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2012 Brooklyn, Portland, Oregon, United States
Five precepts
A friend told me about the five precepts of Theravada, her tradition of Buddhism, one of which is, “Take nothing that is not freely offered.” Right away I thought of all my odd found objects, asked my friend what she thinks would be the precept’s guidance as to picking those objects up. I was not surprised that she had no answer; the question she stops and asks herself when she is uncertain – Is this freely given? – was worth any number of answers.
Wage slavery
My numbers at the call center have been bad this week, way below the standard. Under these circumstances, a worker is generally “put on ultimatum,” given one week to meet the standard or be fired. I suppose I can hope I won’t be put on ultimatum; this is at the discretion of the management. I suppose I can hope that if I am put on ultimatum, I might not fail. But truth be told, it wouldn’t be too terrible to lose this job. Whether we workers are threatened and rewarded or threatened and punished, it looks as if we can count on being threatened. I admit I’m scared – unlike the Union Maid of the labor song who set a high standard because she “never was afraid” – but I’m not desperate.
Despair and discomfort
In the midst of all this difficulty I have been remembering my discovery, again and again, that despair precedes creativity. Though I can’t say I have experienced despair lately, I have experienced plenty of discomfort. What, I wonder, does discomfort precede?

2011 Phsar Dey Hoy, Siem Reap, Cambodia
Today is Thursday, and this is my first day writing since Sunday. I am climbing out of one of the strangest illnesses I can recall: two days of fever, maybe even three, and a terrible racking cough. There is no trace of the fever today, and the cough is abating. But I feel like I’ve been hit by a truck. I am going to take it plenty easy today, make sure there’s no relapse, as with the bronchitis that lasted most of the winter, two years ago in Poland.
But it may have been worth these three days of wrestling with a kickass pathogen just to ride through the Flooded Forest on Sunday, when I knew I was under the weather as the day began. I might do it all over again exactly as I did, just to glide quietly among those surreal trees in a boat piloted by a silent Khmer woman.

2010 Hampi, India
It was wonderful wandering by myself yesterday, among some of the oldest structures in these parts, finding more tanks and rocks and square holes in lines. I did a splendid job of ignoring a fellow who kept trying to get my attention. He finally stopped. There must have been something about him that sent my virus scan into the red zone. On the whole I’m becoming less crabby with people who don’t seem to grasp that being alone is not the same as welcoming company. More often than not these days, I am polite to strangers who intrude on my solitude, for which they may have no cultural reference.
My new friend thinks the local children never get to see themselves, but I disagree. They live in a tourist town, and unless there are more tourists like me – who don’t take their photos – than tourists like her – who do – they probably see themselves a lot. I am beginning to harbor a scary suspicion I didn’t share with her, that the local children are learning to exploit or deride tourists. I was wary around them. I wanted to be far away from them.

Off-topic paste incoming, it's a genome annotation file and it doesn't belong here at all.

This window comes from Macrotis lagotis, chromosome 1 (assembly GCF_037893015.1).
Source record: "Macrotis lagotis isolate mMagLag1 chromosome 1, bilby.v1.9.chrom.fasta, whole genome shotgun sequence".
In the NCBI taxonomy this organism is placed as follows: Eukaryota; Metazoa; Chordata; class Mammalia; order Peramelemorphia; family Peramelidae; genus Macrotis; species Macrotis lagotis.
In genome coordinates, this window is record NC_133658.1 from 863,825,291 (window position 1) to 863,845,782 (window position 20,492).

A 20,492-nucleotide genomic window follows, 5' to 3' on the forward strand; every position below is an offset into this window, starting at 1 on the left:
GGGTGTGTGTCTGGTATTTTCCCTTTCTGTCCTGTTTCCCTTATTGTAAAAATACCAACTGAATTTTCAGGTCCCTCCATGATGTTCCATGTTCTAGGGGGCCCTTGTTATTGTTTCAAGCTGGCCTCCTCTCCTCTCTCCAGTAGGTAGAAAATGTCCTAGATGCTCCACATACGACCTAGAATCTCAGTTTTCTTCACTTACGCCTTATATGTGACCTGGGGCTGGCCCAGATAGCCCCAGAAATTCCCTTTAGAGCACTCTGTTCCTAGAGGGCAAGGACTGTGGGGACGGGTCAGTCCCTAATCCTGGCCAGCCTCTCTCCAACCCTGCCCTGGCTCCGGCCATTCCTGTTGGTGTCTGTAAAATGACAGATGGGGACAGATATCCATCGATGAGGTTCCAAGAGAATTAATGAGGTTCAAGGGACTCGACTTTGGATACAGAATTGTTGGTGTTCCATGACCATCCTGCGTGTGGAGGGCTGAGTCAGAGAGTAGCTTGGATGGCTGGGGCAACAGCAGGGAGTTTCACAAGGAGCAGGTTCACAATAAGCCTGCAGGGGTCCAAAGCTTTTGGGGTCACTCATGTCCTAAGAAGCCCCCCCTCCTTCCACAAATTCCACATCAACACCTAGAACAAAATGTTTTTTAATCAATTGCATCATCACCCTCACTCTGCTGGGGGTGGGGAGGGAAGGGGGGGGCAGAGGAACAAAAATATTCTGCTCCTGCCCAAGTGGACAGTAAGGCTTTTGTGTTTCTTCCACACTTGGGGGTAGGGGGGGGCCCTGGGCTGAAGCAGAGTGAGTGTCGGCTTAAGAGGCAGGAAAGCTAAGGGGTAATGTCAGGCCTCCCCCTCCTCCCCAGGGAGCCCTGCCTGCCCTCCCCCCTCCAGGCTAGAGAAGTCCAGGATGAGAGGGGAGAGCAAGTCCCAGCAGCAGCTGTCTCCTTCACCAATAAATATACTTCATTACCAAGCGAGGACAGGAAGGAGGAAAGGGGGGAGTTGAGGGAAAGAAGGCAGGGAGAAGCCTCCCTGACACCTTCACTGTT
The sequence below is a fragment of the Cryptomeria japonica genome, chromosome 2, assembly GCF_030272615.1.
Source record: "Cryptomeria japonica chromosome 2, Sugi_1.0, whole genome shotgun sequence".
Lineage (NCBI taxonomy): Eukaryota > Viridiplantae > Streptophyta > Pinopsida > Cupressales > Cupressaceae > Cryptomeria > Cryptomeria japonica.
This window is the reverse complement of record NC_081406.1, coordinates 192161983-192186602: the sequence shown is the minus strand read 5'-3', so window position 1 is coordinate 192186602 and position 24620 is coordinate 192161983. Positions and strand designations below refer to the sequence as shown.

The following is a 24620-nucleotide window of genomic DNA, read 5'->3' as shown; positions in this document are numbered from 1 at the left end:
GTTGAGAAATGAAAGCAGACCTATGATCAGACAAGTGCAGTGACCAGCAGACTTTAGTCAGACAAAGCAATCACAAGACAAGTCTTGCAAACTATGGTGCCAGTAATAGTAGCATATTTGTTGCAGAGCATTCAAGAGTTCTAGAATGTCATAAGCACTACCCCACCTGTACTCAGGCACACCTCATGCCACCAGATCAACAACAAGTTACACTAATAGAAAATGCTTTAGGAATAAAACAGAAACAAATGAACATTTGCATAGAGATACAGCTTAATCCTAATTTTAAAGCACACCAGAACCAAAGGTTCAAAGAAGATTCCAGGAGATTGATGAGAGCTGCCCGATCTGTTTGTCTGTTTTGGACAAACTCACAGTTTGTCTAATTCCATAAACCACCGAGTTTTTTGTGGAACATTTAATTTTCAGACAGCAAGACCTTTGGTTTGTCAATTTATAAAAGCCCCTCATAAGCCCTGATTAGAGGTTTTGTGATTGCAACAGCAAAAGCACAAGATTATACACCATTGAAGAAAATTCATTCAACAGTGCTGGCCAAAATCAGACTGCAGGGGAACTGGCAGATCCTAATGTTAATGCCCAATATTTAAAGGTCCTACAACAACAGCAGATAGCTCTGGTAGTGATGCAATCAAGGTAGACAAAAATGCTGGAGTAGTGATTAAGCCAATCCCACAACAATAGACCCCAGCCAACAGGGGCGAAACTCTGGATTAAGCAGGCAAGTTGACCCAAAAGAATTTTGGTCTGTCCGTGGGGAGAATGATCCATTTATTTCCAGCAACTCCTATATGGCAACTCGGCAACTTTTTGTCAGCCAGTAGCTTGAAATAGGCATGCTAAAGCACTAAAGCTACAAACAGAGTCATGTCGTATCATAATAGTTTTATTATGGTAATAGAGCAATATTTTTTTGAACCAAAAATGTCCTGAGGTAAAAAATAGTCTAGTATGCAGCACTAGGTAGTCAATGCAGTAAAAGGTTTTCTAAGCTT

Elephant bookends
Yesterday began with temple elephant Lakshmi’s bath. Among the river rocks, lying on her side, she didn’t look as big as I was expecting, but the event was wonderful, even if my camera batteries were dead and I had no way to photograph it. She seemed to like being bathed. Everybody was invited to help wash at the end. My favorite part was when she stood up or lay down. Changing positions is a big deal for an elephant.
Now that I think of it, the day not only began but also ended with elephants, a phenomenon I call “bookends.” As the sun was going down and I was waiting at the Roof Restaurant for my penne arrabiata, I saw what I can only describe as elephant rush hour down on Bazaar Street. Eight elephants. Best traffic jam I’ve ever seen, or hope to see.
Staggering beauty
Virupaksha temple was bathed in colored light last night. I went out to photograph it. I stood in the middle of the street and let rickshaws and motorbikes and autos go around me and let locals gawk. I can outlast them all. Staggering beauty brings out the best in me.
Talking about gods
We saw a Sarasvati temple, which my friend called “modest.”
“She was a modest kind of gal,” I posited.
“Look at all the big temples to Siva and Vishnu,” she continued.
“They weren’t modest kinds of guys,” I deadpanned.

27 styczniu 09 wtorek 5:51 room 441, Nawojka, Krakow
Notes from underground
Strange, vivid dreams last night. A roommate asked if I could give him a potato “to smoke,” while I peeled an orange, only to find just three sad sections inside. We were in a rustic hut, and it was raining outside, and there was a guy in a suit standing in the rain outside the window. There were lots of little rooms in the hut. I was trying to get somewhere I had been before, though I am not sure why I wanted to go there again. There was produce spilling out of big boxes on a bus.

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